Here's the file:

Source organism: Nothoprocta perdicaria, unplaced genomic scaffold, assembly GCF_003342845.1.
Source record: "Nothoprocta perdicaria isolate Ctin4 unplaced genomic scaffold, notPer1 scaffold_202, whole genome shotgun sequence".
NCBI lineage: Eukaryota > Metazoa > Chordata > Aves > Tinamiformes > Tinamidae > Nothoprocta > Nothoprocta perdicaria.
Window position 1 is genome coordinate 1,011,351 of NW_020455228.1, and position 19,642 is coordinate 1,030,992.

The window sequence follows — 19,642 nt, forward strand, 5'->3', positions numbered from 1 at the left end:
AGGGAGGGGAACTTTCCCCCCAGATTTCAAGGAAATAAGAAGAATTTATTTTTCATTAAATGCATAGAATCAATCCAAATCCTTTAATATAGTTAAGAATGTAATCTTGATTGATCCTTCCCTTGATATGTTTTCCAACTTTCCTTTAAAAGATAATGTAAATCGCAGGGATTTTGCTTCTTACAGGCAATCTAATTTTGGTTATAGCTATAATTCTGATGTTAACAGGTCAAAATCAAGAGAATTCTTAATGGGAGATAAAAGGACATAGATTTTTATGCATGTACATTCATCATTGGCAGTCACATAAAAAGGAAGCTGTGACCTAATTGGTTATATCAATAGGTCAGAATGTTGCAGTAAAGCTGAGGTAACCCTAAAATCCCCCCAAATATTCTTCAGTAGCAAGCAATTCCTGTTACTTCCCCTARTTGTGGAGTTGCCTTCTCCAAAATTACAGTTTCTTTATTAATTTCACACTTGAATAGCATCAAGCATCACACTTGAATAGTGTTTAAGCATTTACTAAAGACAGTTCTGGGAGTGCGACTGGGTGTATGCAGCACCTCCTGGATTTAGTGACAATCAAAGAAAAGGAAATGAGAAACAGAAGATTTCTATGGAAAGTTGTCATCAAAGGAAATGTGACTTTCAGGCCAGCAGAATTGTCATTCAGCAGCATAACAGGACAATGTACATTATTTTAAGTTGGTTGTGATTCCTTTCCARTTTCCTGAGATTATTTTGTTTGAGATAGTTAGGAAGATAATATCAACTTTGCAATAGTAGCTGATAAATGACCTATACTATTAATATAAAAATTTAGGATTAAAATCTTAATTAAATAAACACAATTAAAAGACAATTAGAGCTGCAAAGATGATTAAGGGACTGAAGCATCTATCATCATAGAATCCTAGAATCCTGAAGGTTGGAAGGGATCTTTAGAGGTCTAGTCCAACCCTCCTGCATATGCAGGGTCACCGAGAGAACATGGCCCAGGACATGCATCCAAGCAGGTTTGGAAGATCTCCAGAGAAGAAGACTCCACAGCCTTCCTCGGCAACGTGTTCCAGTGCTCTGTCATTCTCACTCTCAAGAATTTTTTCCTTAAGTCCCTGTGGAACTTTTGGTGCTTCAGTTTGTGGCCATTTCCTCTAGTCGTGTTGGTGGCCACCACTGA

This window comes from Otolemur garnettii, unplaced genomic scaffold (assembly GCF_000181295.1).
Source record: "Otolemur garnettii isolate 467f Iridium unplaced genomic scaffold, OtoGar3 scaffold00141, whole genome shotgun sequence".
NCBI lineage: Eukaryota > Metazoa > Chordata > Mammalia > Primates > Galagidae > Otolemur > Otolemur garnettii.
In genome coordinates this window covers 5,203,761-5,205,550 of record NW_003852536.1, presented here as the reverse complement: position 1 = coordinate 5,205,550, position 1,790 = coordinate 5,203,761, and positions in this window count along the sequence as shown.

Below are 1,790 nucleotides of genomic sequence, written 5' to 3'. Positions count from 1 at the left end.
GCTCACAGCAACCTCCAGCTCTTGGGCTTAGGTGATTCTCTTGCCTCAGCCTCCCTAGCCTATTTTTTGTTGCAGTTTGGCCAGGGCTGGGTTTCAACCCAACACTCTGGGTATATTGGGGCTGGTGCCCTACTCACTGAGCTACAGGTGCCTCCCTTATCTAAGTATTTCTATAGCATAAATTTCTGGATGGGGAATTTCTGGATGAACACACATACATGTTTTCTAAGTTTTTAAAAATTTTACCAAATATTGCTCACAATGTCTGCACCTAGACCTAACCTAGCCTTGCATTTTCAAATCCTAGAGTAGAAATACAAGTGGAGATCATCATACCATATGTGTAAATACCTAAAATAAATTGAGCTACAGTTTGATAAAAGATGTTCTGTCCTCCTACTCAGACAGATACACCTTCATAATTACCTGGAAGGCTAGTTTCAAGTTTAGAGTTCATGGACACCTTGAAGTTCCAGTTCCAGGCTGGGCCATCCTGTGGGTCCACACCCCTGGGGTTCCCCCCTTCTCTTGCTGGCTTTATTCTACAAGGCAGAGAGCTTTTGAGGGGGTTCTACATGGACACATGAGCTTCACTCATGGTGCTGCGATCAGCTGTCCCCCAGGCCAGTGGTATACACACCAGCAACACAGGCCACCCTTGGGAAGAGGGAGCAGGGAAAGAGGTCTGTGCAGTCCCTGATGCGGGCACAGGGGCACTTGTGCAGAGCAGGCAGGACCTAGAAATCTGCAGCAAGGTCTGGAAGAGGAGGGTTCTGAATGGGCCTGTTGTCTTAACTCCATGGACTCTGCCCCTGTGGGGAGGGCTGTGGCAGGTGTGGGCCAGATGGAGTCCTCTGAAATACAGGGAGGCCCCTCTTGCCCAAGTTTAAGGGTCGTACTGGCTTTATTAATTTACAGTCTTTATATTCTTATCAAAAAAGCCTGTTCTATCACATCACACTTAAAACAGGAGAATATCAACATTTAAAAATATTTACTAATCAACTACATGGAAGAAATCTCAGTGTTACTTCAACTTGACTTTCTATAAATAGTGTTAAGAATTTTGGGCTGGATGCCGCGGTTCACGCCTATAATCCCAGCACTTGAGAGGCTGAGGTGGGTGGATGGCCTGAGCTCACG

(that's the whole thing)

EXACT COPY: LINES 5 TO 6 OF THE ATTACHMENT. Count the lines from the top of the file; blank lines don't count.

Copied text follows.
The window sequence follows — 19,642 nt, forward strand, 5'->3', positions numbered from 1 at the left end:
AGGGAGGGGAACTTTCCCCCCAGATTTCAAGGAAATAAGAAGAATTTATTTTTCATTAAATGCATAGAATCAATCCAAATCCTTTAATATAGTTAAGAATGTAATCTTGATTGATCCTTCCCTTGATATGTTTTCCAACTTTCCTTTAAAAGATAATGTAAATCGCAGGGATTTTGCTTCTTACAGGCAATCTAATTTTGGTTATAGCTATAATTCTGATGTTAACAGGTCAAAATCAAGAGAATTCTTAATGGGAGATAAAAGGACATAGATTTTTATGCATGTACATTCATCATTGGCAGTCACATAAAAAGGAAGCTGTGACCTAATTGGTTATATCAATAGGTCAGAATGTTGCAGTAAAGCTGAGGTAACCCTAAAATCCCCCCAAATATTCTTCAGTAGCAAGCAATTCCTGTTACTTCCCCTARTTGTGGAGTTGCCTTCTCCAAAATTACAGTTTCTTTATTAATTTCACACTTGAATAGCATCAAGCATCACACTTGAATAGTGTTTAAGCATTTACTAAAGACAGTTCTGGGAGTGCGACTGGGTGTATGCAGCACCTCCTGGATTTAGTGACAATCAAAGAAAAGGAAATGAGAAACAGAAGATTTCTATGGAAAGTTGTCATCAAAGGAAATGTGACTTTCAGGCCAGCAGAATTGTCATTCAGCAGCATAACAGGACAATGTACATTATTTTAAGTTGGTTGTGATTCCTTTCCARTTTCCTGAGATTATTTTGTTTGAGATAGTTAGGAAGATAATATCAACTTTGCAATAGTAGCTGATAAATGACCTATACTATTAATATAAAAATTTAGGATTAAAATCTTAATTAAATAAACACAATTAAAAGACAATTAGAGCTGCAAAGATGATTAAGGGACTGAAGCATCTATCATCATAGAATCCTAGAATCCTGAAGGTTGGAAGGGATCTTTAGAGGTCTAGTCCAACCCTCCTGCATATGCAGGGTCACCGAGAGAACATGGCCCAGGACATGCATCCAAGCAGGTTTGGAAGATCTCCAGAGAAGAAGACTCCACAGCCTTCCTCGGCAACGTGTTCCAGTGCTCTGTCATTCTCACTCTCAAGAATTTTTTCCTTAAGTCCCTGTGGAACTTTTGGTGCTTCAGTTTGTGGCCATTTCCTCTAGTCGTGTTGGTGGCCACCACTGA